International fans converge on Sydney Harbour Bridge ahead of FIFA Women's World Cup

Why block traffic on a traffic artery for a sport with only a small following?  If closing the bridge to promote women's soccer is right, why not close it to celebrate men's soccer.  I am not holding my breath. It is just more discrimination in favour of women.  Some people are more equal than others, it seems.  

Many people use Sunday as an occasion to visit friends and relatives.  To bad on this occasion if any of those they wanted to visit lived on the other side of the harbour

An estimated 4,000 people from around the world danced, sung and walked their way across the landmark ahead of the ninth iteration of the competition. 

Unity Celebration marked the 25-day countdown to the international soccer competition kicking off in Australia and New Zealand in July.

Chants from home countries and the sounds of drums shook the bridge during the event, which began with a smoking ceremony, followed by live cultural performances and speeches.

A special double-sided World Cup jersey was also unveiled, commemorating the co-host countries.

'The fans are amazing'

Head of the 2023 competition, Rhiannan Martin told ABC News she was expecting a massive turnout.  "We have great opportunities here for everyone to watch, I think the level of football will improve through the tournament."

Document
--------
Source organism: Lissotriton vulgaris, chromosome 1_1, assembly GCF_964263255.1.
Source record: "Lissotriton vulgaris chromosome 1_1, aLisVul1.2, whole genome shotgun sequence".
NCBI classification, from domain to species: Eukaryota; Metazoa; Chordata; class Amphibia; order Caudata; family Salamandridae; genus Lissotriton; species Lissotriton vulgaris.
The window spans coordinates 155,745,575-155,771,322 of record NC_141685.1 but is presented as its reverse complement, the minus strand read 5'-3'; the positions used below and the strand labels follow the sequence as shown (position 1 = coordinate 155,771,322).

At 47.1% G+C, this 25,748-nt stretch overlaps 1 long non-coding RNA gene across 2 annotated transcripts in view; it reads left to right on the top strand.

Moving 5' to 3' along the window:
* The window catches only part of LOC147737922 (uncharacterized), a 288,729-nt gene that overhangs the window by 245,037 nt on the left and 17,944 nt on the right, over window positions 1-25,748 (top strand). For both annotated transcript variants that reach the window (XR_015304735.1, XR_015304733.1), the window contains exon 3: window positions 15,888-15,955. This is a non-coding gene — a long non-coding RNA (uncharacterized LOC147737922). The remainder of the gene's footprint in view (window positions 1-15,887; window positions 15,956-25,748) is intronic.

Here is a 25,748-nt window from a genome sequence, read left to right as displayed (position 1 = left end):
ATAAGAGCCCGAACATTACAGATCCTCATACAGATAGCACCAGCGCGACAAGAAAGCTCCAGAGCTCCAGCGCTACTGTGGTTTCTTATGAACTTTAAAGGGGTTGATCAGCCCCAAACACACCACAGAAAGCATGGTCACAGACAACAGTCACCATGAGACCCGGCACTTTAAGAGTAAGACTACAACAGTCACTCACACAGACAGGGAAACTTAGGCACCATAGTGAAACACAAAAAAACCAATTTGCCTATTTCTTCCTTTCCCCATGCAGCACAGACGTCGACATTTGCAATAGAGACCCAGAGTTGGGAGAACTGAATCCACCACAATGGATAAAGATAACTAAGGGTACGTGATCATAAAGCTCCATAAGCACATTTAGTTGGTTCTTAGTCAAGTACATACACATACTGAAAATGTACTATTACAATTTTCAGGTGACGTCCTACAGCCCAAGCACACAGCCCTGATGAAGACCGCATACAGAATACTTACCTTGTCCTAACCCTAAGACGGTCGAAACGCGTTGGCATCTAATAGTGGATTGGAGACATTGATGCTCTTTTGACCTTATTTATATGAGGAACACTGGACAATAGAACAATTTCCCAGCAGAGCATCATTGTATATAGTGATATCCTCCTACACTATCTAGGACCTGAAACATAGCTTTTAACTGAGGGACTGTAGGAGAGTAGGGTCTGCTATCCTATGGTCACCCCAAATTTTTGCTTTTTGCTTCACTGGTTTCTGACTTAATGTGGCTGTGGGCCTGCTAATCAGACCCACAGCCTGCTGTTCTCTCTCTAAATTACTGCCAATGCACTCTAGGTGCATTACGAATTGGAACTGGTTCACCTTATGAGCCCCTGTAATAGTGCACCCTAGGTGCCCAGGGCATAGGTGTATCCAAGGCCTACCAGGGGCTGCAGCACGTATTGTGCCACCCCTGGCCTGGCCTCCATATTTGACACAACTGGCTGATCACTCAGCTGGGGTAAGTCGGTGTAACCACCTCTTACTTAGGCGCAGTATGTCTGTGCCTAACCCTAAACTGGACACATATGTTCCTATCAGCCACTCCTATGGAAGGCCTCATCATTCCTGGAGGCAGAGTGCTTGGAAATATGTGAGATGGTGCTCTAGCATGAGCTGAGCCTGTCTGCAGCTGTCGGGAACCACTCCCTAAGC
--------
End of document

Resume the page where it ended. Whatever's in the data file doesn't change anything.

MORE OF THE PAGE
Tehlia and Steve, two fans from Jamaica, were excited to see their home country play in next month's competition. "It's amazing to be in Australia while they're in the World Cup, and we can be here to support them," they told ABC News.

Anna, from Columbia, danced across the bridge with a group of friends. "We really can't wait until the girls get here. This is amazing, we are so excited," she said.

The 2023 competition will run from Thursday, July 20, to Sunday, August 20.

During the 32 days, 64 matches will be played in 10 stadiums across Australia and New Zealand.

There are 32 countries vying for the trophy — the largest number of competitors in the women's competition so far.

The first two games will take place in Auckland's Eden Park and Sydney's Stadium Australia, with the host countries versing Norway and Ireland respectively. 

The Matildas, representing Australia, are in Group B alongside Ireland, Nigeria and Canada.

Ms Martin acknowledged the investment put in by Australia and New Zealand in preparation for the games, and said it will prove a tough competition. 

"The groups are very strong. I know Australia have got a strong group," she said. "We're looking forward to fantastic football in 25 days."


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